Yellow woodsorrel seed pods

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beetleman
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Yellow woodsorrel seed pods

Post by beetleman »

This is a very common "weed" (When is a plant called a weed?) called Yellow woodsorrel. They look like a clover but are not related. Heart shaped leaves, folded down the ridge line. When dry, the seed pods have a triggering mechanism that expels the seeds in all directions from the slightest touch. The first photo shows a green seed pod, the second one shows a ripe seed pod ready to shoot out seeds. Usually if you touch the top point of the pod, the seeds will go flying. Give it a try next time you come across them in your garden. These are also from the August Archives with the older Canon.(more info here)

Image

Image
Take Nothing but Pictures--Leave Nothing but Footprints.
Doug Breda

Ken Ramos
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Post by Ken Ramos »

Well here is another bit of knowledge. :D I have seen these many a time but never new what they were. As a matter of fact, is this what some refer to as "sour grass?" I seem to remember tasting a small plant like this back when I was a dirty faced little kid and it did have a tart taste as I recall. :-k Really like that second image there Doug, lots'a detail :D

Cyclops
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Post by Cyclops »

Interesting plant! And Doug 'weed' is really a gardening term to describe a plant that you didn't plant or one that grows in the wrong place. Not necessarily a bad word in my opinion,some so called weeds are fantastic plants!
Canon 30D | Canon IXUS 265HS | Cosina 100mm f3.5 macro | EF 75-300 f4.5-5.6 USM III | EF 50 f1.8 II | Slik 88 tripod | Apex Practicioner monocular microscope

rjlittlefield
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Post by rjlittlefield »

OK, I'm confused. Are the red things seeds? If so, what are they doing on the outside of the pod?!

--Rik

JoanYoung
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Post by JoanYoung »

Interesting info on this plant Doug. Reminds me of a weed from my childhood. We would tell unsuspecting kids that the seeds were candy and they had to put it under their tongue. The moisture would make it pop opens and give them a fright. Oh kids can be nasty, but it was fun!! :D
Joan Young

Cyclops
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Post by Cyclops »

rjlittlefield wrote:OK, I'm confused. Are the red things seeds? If so, what are they doing on the outside of the pod?!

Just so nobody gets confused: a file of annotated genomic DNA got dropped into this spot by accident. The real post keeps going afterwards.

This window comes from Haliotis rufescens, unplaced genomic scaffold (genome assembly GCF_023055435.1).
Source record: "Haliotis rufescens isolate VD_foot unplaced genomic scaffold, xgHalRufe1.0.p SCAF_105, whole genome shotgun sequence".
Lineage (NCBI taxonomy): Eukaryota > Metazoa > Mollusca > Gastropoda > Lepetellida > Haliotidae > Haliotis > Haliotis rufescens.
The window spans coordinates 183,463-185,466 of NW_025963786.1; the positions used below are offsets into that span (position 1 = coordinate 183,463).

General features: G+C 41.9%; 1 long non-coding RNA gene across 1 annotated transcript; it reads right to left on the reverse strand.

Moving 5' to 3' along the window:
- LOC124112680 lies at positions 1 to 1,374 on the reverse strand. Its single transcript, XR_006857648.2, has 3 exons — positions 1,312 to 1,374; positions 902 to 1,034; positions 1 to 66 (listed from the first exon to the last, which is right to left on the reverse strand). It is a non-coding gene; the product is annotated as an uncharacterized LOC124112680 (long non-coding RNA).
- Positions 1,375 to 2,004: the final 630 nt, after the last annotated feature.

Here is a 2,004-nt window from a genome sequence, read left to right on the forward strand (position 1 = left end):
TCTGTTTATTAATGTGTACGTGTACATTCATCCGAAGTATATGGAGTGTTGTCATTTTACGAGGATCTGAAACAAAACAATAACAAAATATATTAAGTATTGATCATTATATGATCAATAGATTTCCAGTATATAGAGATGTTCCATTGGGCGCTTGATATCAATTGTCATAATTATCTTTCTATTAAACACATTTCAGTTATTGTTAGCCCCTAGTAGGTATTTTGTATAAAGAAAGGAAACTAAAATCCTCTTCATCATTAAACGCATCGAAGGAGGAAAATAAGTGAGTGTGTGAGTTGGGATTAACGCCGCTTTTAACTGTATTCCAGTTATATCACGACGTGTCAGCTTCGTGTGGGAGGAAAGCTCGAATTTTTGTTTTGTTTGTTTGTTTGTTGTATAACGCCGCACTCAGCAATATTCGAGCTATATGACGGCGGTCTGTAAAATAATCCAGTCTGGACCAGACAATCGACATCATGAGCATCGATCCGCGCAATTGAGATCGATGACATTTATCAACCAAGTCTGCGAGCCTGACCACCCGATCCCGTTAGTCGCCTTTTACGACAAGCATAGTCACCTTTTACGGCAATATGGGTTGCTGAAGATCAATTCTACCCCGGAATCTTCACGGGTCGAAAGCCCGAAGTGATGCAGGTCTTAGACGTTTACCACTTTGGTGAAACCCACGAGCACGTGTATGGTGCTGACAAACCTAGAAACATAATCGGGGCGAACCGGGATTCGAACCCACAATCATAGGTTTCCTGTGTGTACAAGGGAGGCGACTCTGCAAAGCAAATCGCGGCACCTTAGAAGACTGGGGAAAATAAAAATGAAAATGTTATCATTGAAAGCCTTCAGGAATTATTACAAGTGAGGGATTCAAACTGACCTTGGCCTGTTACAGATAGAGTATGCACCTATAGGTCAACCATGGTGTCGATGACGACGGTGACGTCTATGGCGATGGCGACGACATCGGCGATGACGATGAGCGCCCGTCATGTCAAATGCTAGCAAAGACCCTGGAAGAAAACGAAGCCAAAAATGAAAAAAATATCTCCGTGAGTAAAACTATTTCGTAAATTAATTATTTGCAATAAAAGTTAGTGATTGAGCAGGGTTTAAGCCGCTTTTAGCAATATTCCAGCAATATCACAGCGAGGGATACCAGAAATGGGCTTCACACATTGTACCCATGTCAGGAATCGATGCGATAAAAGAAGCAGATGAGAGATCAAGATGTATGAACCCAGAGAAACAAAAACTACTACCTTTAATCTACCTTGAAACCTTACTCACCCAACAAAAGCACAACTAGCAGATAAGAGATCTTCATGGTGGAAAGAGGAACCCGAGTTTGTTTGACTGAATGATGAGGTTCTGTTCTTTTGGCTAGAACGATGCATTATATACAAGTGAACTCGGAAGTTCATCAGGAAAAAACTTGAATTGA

--Rik


Well you know strawberries carry their seeds on the outside(and so are not a true fruit)
Haven't a clue about this one tho,looks like galls on it.
Canon 30D | Canon IXUS 265HS | Cosina 100mm f3.5 macro | EF 75-300 f4.5-5.6 USM III | EF 50 f1.8 II | Slik 88 tripod | Apex Practicioner monocular microscope

beetleman
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Post by beetleman »

Rik wrote
OK, I'm confused. Are the red things seeds? If so, what are they doing on the outside of the pod?!
--Rik
They are the seeds and I do not know why they are on the outside of the pod. This is the first time I have seen them like this and that is why I took the picture.....maybe a seedpod Malfunction :-k

Ken...I know I have tried them before too. Along with lots of other plants :wink:

Thanks everyone for the great comments.

Here is some more info..it does mention the seeds in this link under fruit.
http://www.ppws.vt.edu/scott/weed_id/oxast.htm
Take Nothing but Pictures--Leave Nothing but Footprints.
Doug Breda

rjlittlefield
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Post by rjlittlefield »

Hhmm...

I'll see about putting this one on my "summer investigations" list.

Generally my family tries to keep these things from ever getting to the point of dispersing seed, but maybe this year I'll make an exception or two and see if I can photograph the mechanism.

I'm pretty sure that the seeds form on the inside of the pod and get ejected when the pod springs apart.

Perhaps this particular plant had a "wardrobe malfunction" and didn't come apart correctly. :lol:

--Rik

Cyclops
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Post by Cyclops »

beetleman wrote:Rik wrote

Thanks everyone for the great comments.

Here is some more info..it does mention the seeds in this link under fruit.
http://www.ppws.vt.edu/scott/weed_id/oxast.htm

Ah that looks like the stuff that often comes with shop bought cacti!
Canon 30D | Canon IXUS 265HS | Cosina 100mm f3.5 macro | EF 75-300 f4.5-5.6 USM III | EF 50 f1.8 II | Slik 88 tripod | Apex Practicioner monocular microscope

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